Saturday, February 1, 2020

plato's cave one hundred and three (being a film journal)

Joachim Trier Oslo, August 31st 2011
Absolutely stunning film with quite a novel method of dealing with the perception of time and reality and how it is muddled/blurred by imagination, the past and the future and also the magic of temporal abstractions in cinema. In a filmic interpretation of the world, one does not have to follow mundane rules of existence, but can move about in alternative methods. Many sequences in this film I (in a positive sense) had no ability to get a foothold on, not understanding if the camera was following a character's potential or a filmic dream state, or a poetic interpretation of something ordinary. Quite a heavy ending our hero finds himself in, which was difficult to watch but full of poetry.

Joachim Trier Thelma 2017
Not as engaging as Oslo, August 31st, but still worth watching.

Bill Forsyth Local Hero 1983
Unusual film from the early 1980s. Mostly know the star Peter Riegert from The Sopranos where he plays Assemblyman Ronald Zellman. Here he plays a slightly melancholic yuppie on the verge of entering some form of Scottish hippiedom, but doesn't quite get there. Very good ambiance in this film, esoteric humour with a good amount of nonsense, and plenty of alcohol. Quite enjoyed it.

Louis Malle Atlantic City 1980
Two nights of Burt Lancaster, an actor I really became preoccupied with after seeing Robert Siodmak's 1949 Bunker Hill exploration Criss Cross in my early 20s. This classic late 1970s / early 1980s picture has an unusual feel, being a Frenchman's portrait of a decaying American city, and of a man who has seen better days. Similar to a film later in this list: Model Shop by Jacques Demy, European interpretations of America in non prosperous periods.

Kenji Misumi Lone Wolf and Cub: Baby Cart to Hades 1972

Larry Cohen God Told Me To 1976

Robert Clouse The Ultimate Warrior 1975

Kenji Misumi Lone Wolf and Cub: Baby Cart in the Land of Demons 1973
This entry has a bit of a Buddhist quality about it, but not as good as the first two. Also watched part of the fourth entry Lone Wolf and Cub: Baby Cart in Peril.but turned off early on.

Yoshiyuki Kuroda Lone Wolf and Cub: White Heaven in Hell 1974
The last entry didn't excite me as much as some of the earlier ones. One key ingredient to the early films, and missing in these latter ones, is the strange bursts of electronic music, often times these bursts seemed completely random, other times not, and always adding in some extreme ambiance into the film. The sound design in general was pretty strange in the early films, with sword sounds heard backwards, and spray sounds having a completely out there presence. These elements missing make the films sort of boring.

Thomas McGuane 92 in the Shade 1975
Directed by the writer McGuane who wrote Rancho Deluxe (1975) and The Missouri Breaks (1976). Truly perfect 1970s film shot by Michael C. Butler and starring Margot Kidder, Warren Oates, Peter Fonda, Harry Dean Stanton, Burgess Meredith, and William Hickey.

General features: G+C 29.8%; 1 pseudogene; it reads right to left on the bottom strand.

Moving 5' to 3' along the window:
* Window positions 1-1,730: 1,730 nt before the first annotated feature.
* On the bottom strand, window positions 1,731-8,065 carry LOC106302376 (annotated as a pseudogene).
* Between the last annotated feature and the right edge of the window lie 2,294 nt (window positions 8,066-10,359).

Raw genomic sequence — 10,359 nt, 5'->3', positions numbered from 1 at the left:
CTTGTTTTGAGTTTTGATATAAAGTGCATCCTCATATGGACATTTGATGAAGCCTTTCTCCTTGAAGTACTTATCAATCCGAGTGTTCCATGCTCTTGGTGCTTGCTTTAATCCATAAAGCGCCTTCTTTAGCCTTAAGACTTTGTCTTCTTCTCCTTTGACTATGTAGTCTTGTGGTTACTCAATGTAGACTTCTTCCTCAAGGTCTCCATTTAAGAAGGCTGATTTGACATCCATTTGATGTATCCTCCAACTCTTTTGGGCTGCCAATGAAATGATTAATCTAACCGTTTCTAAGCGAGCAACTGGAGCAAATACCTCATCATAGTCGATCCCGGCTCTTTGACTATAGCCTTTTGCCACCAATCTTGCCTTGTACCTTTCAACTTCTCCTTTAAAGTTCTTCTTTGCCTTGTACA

John Frankenheimer Prophecy 1979

Jacques Demy Model Shop 1969
This bloody beautiful film, featured prominently in Los Angeles Plays Itself. Devastatingly groove and doom oriented music by Spirit, along with Bach, Rimsky-Korsakov, and Schumann. Particularly love the prog-psych Spirit heaviness as we follow George Matthews (played by Gary Lockwood, known for Dr. Frank Poole in 2001: A Space Odyssey) through a dark grimy Los Angeles sleaze infested hallway in the Model Shop. Grimy but full of charm. Anouk Aimée so very wonderful in this film, just stunning and such a subtle performance. Fred Willard shows up as a gas station attendant. Seems like half of this film is George Matthews driving around the city, much of the time with the only sound being the classical music either coming from his radio or the cosmos. From time to time we hear the motor or the sounds of the city creeping in. Very poetic in its construction, as is the dialogue where conversations feel especially European (the geometry of the city....). Tarantino sites as influence on Once Upon a Time... in Hollywood, and you can clearly see this as our hero drives about the city, and also picks up a young lady hitchhiking from which he acquires a J. Going to Los Angeles next week so this perfect film is really setting up the mood for the visit.

James Landis The Sadist 1963
Damn strange film that lives up to its title. Quite a brutal depiction of an American psychopath whom would read the great Marquis de Sade if perhaps he could. This film could be added to the history of sports films in that they are attempting to go to a game but get waylaid.

John Carpenter Starman 1984
Starring the wonderful Karen Allen and Charles Martin Smith, and a nominated performance by Jeff Bridges. The final section of the film puts the viewer in total jouissance with one of the great pieces of film music by Jack Nitzsche along with utterly gorgeous cinematography by Donald M. Morgan  where we see light abstraction along with a cosmic snowfall over lush luminescent reds and blues. Great cameo by George "Buck" Flower most known for Carpenter's They Live (pictured above along with ending).

Adam McKay Step Brothers 2008
Felt like a little Richard Jenkins comedy.

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